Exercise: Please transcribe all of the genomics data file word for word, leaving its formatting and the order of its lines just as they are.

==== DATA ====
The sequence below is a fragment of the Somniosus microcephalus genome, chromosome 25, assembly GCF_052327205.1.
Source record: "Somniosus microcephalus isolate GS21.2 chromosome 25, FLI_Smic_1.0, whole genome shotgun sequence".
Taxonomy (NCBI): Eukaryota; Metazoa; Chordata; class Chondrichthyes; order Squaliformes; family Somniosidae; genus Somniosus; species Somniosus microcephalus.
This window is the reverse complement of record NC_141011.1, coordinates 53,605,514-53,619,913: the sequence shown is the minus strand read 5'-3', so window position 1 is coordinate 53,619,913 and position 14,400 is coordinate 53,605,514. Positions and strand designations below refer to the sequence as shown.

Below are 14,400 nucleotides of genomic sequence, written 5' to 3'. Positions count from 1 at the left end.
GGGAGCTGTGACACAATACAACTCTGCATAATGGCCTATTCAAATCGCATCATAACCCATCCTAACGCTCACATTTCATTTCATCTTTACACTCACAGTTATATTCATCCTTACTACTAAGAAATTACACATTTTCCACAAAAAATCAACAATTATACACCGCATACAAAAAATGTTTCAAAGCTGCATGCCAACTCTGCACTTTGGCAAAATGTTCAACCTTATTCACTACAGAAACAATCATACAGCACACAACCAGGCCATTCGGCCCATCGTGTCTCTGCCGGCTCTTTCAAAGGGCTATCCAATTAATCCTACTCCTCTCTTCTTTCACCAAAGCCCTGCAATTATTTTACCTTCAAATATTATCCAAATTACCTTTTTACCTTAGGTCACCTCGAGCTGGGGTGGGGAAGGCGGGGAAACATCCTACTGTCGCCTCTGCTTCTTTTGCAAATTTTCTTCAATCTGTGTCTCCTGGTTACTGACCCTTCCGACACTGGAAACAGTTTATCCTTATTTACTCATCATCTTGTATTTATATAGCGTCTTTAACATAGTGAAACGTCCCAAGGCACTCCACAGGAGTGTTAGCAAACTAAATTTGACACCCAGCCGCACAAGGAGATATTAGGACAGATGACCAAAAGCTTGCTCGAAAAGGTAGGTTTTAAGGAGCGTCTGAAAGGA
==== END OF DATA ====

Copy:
The sequence below is a fragment of the Somniosus microcephalus genome, chromosome 25, assembly GCF_052327205.1.
Source record: "Somniosus microcephalus isolate GS21.2 chromosome 25, FLI_Smic_1.0, whole genome shotgun sequence".
Taxonomy (NCBI): Eukaryota; Metazoa; Chordata; class Chondrichthyes; order Squaliformes; family Somniosidae; genus Somniosus; species Somniosus microcephalus.
This window is the reverse complement of record NC_141011.1, coordinates 53,605,514-53,619,913: the sequence shown is the minus strand read 5'-3', so window position 1 is coordinate 53,619,913 and position 14,400 is coordinate 53,605,514. Positions and strand designations below refer to the sequence as shown.

Below are 14,400 nucleotides of genomic sequence, written 5' to 3'. Positions count from 1 at the left end.
GGGAGCTGTGACACAATACAACTCTGCATAATGGCCTATTCAAATCGCATCATAACCCATCCTAACGCTCACATTTCATTTCATCTTTACACTCACAGTTATATTCATCCTTACTACTAAGAAATTACACATTTTCCACAAAAAATCAACAATTATACACCGCATACAAAAAATGTTTCAAAGCTGCATGCCAACTCTGCACTTTGGCAAAATGTTCAACCTTATTCACTACAGAAACAATCATACAGCACACAACCAGGCCATTCGGCCCATCGTGTCTCTGCCGGCTCTTTCAAAGGGCTATCCAATTAATCCTACTCCTCTCTTCTTTCACCAAAGCCCTGCAATTATTTTACCTTCAAATATTATCCAAATTACCTTTTTACCTTAGGTCACCTCGAGCTGGGGTGGGGAAGGCGGGGAAACATCCTACTGTCGCCTCTGCTTCTTTTGCAAATTTTCTTCAATCTGTGTCTCCTGGTTACTGACCCTTCCGACACTGGAAACAGTTTATCCTTATTTACTCATCATCTTGTATTTATATAGCGTCTTTAACATAGTGAAACGTCCCAAGGCACTCCACAGGAGTGTTAGCAAACTAAATTTGACACCCAGCCGCACAAGGAGATATTAGGACAGATGACCAAAAGCTTGCTCGAAAAGGTAGGTTTTAAGGAGCGTCTGAAAGGA